While you’re buying Halloween candy to pass out to neighborhood children, or checking out the scary costumes or the horror movies popping up at the movie theater, do you ever stop and think what Halloween is all about? It’s more than just fun sized candy bars and costumes. Halloween used to be known as All Hallows Eve, a time to remember and honor loved ones who had passed. So Halloween didn’t start out to be scary at all!

For many cultures, the end of October is a time to remember and celebrate loved ones who have passed, such as All Souls Day, Day of the Dead or All Hallows Eve (also known as Halloween!). In China, people honor their ancestors for a whole month called “ghost month.” All of these traditions honor those who have passed and give people ways to connect with them. Sometimes those connections are in offerings of food. Sometimes it is prayer, and sometimes, like in China, it is messages written on special paper and burned to make sure they get through.

Over human history, the traditions have taken different forms, but they are usually happy and positive occasions. They are celebrations of life. During these celebrations, people can honor their loved ones and remember that they are never really gone. It is a way to reconnect and celebrate the people you love. Why not borrow from these traditions or start some of your own?

Sometimes, you can keep up a tradition our loved one started, and that can be a way to stay connected. A friend of mine tells me her father always loved Halloween. “He would wait at the door in his wheelchair, ready to greet the neighborhood children. When his hands were too weak to pass out candy, he kept a bowl on a small table and invited the children to take what they liked. He loved asking them about their costumes and pretending to be scared. Whenever Halloween comes around, our family shares stories about him, and we always buy his favorite candy…Hershey’s Dark Chocolate bars. And even though we can pass out the candy, we still keep the bowl on a table and let the kids help themselves.” By keeping her dad’s traditions going, my friend feels connected to him. “It’s as if he’s with us every Halloween!”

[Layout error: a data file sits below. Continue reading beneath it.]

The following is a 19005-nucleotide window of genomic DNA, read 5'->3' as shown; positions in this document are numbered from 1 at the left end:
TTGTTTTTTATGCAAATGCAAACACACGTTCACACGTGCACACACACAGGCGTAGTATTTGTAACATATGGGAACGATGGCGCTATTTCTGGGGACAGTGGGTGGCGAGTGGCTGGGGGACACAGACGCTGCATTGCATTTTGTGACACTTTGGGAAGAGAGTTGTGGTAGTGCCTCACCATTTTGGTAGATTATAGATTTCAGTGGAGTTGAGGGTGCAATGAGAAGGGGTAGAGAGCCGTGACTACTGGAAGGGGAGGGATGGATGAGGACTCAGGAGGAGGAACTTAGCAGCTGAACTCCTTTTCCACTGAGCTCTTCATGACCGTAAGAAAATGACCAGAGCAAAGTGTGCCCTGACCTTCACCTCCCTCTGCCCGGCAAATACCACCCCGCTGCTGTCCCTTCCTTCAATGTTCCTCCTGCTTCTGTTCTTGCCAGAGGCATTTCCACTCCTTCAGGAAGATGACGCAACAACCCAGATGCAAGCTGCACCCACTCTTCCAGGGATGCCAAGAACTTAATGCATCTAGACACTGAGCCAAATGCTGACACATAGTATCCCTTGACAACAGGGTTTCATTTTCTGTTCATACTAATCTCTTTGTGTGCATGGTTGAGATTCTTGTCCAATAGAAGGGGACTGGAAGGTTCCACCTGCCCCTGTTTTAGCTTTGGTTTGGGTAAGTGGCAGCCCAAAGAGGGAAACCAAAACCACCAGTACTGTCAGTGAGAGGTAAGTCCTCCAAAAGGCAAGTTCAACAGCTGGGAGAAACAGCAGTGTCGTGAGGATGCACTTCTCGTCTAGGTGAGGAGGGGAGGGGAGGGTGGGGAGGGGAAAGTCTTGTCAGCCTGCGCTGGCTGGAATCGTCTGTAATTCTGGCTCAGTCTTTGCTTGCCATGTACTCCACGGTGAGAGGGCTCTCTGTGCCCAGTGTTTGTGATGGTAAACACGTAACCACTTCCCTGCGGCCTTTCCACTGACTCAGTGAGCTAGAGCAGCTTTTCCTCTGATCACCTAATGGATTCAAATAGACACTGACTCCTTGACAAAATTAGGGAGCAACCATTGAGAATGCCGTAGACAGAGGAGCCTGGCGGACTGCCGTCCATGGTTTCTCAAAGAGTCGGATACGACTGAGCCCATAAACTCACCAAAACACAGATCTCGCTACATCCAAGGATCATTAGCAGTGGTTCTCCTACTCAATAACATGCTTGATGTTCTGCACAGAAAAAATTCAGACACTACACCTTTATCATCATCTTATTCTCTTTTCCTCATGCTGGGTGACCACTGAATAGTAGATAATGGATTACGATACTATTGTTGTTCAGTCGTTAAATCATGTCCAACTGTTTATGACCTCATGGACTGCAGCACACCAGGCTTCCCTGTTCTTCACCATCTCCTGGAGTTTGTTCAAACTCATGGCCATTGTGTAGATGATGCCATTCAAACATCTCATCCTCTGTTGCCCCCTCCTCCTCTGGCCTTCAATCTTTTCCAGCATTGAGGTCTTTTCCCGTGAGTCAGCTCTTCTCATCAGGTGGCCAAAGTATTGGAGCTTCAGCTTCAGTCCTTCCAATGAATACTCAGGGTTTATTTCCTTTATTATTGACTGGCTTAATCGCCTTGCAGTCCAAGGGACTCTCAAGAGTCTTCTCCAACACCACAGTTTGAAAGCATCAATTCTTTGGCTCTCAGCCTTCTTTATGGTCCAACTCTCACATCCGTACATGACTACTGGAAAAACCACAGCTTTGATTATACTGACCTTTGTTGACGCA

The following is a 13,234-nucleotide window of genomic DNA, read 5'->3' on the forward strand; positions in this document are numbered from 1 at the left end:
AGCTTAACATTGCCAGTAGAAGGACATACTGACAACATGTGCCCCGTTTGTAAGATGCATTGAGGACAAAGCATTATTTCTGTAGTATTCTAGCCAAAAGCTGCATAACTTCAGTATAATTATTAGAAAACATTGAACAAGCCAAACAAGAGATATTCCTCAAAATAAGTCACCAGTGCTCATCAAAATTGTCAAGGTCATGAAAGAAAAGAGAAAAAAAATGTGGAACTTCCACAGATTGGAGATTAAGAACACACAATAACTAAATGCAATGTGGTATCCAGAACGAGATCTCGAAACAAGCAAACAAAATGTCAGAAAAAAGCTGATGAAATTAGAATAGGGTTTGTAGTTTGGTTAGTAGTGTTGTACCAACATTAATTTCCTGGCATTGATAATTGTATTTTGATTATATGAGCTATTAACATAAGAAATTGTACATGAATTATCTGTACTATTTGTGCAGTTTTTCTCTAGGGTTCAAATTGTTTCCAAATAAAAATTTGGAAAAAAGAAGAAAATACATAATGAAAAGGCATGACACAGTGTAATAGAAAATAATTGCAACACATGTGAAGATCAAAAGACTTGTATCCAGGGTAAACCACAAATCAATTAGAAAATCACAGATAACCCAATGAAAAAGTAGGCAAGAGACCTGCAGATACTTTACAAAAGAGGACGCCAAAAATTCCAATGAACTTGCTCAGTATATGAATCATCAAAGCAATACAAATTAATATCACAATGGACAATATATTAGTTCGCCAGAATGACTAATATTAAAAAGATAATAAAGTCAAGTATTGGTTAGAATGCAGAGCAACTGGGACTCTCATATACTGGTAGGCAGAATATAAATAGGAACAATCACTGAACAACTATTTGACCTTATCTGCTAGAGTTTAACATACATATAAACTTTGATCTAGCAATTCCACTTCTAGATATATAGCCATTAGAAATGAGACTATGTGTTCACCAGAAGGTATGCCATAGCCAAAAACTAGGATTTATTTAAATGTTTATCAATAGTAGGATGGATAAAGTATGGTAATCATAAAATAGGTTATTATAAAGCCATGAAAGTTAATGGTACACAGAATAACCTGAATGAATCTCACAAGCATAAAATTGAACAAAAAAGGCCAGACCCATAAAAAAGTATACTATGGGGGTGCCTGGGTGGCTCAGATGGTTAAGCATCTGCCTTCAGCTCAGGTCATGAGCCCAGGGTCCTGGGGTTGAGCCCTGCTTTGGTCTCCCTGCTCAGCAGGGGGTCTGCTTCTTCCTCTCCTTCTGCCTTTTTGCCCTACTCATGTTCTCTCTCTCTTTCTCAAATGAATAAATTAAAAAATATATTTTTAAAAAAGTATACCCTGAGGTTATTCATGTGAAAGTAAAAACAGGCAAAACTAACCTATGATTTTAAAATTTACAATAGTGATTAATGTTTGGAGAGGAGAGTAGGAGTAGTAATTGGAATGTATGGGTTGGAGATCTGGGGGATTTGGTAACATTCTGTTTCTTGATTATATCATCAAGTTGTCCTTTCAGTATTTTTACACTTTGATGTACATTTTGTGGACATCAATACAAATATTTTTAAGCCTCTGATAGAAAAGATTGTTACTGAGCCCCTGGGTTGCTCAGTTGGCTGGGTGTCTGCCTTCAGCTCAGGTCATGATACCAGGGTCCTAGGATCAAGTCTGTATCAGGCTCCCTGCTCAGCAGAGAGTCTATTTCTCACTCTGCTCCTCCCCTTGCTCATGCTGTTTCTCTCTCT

Another friend always bakes her dad’s favorite pumpkin cookies. “He always liked them better if they were a little bit overdone, so I keep a few in the oven a little longer every year. And those cookies don’t get decorated because he didn’t like icing. My son always shows them off to his friends when we’re done: ‘These are Grandpa’s!’” Everyone gets one, and we laugh and talk about our favorite memories. It’s just one of the ways we keep him with us.”

Buying a loved one’s favorite candy or making their favorite sweet treat is a great way to remember them and remind them that they are in our hearts, every day. During the Day of the Dead, people share a meal in honor of their loved ones. There are so many ways to stay connected with those we love who are in Heaven. But there’s no reason to limit that to one day or two days or even one month out of the year. You can use these traditions as reminders that you can feel close and connected to your loved ones throughout the year, any season, and any time you want to.

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